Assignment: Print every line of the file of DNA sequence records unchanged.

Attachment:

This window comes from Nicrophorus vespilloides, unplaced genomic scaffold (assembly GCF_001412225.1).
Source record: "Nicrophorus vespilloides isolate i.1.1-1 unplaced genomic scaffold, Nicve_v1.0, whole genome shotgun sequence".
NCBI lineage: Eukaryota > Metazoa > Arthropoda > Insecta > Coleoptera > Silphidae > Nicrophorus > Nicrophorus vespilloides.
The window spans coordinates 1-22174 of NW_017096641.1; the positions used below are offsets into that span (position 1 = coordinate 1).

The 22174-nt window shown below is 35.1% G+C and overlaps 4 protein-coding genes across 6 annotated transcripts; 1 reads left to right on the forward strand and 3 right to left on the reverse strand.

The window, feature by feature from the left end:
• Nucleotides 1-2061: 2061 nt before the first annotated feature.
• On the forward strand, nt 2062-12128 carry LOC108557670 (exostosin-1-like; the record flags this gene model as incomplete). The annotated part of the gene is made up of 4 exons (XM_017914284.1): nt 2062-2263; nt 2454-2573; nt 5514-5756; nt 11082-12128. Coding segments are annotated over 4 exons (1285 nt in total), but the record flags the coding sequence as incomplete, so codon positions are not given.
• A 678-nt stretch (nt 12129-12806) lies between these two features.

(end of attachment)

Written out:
This window comes from Nicrophorus vespilloides, unplaced genomic scaffold (assembly GCF_001412225.1).
Source record: "Nicrophorus vespilloides isolate i.1.1-1 unplaced genomic scaffold, Nicve_v1.0, whole genome shotgun sequence".
NCBI lineage: Eukaryota > Metazoa > Arthropoda > Insecta > Coleoptera > Silphidae > Nicrophorus > Nicrophorus vespilloides.
The window spans coordinates 1-22174 of NW_017096641.1; the positions used below are offsets into that span (position 1 = coordinate 1).

The 22174-nt window shown below is 35.1% G+C and overlaps 4 protein-coding genes across 6 annotated transcripts; 1 reads left to right on the forward strand and 3 right to left on the reverse strand.

The window, feature by feature from the left end:
• Nucleotides 1-2061: 2061 nt before the first annotated feature.
• On the forward strand, nt 2062-12128 carry LOC108557670 (exostosin-1-like; the record flags this gene model as incomplete). The annotated part of the gene is made up of 4 exons (XM_017914284.1): nt 2062-2263; nt 2454-2573; nt 5514-5756; nt 11082-12128. Coding segments are annotated over 4 exons (1285 nt in total), but the record flags the coding sequence as incomplete, so codon positions are not given.
• A 678-nt stretch (nt 12129-12806) lies between these two features.